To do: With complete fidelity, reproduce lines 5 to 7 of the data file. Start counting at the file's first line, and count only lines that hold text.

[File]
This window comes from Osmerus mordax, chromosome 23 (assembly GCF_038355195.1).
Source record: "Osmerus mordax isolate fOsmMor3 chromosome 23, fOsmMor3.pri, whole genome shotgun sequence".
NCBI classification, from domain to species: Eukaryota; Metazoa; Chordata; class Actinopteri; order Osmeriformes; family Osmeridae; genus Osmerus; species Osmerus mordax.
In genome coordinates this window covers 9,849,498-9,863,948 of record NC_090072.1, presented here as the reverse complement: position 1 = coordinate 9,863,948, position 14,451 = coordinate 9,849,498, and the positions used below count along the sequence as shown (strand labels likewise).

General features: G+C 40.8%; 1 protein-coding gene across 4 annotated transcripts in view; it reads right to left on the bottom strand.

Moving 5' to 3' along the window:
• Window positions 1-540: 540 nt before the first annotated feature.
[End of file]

General features: G+C 40.8%; 1 protein-coding gene across 4 annotated transcripts in view; it reads right to left on the bottom strand.

Moving 5' to 3' along the window:
• Window positions 1-540: 540 nt before the first annotated feature.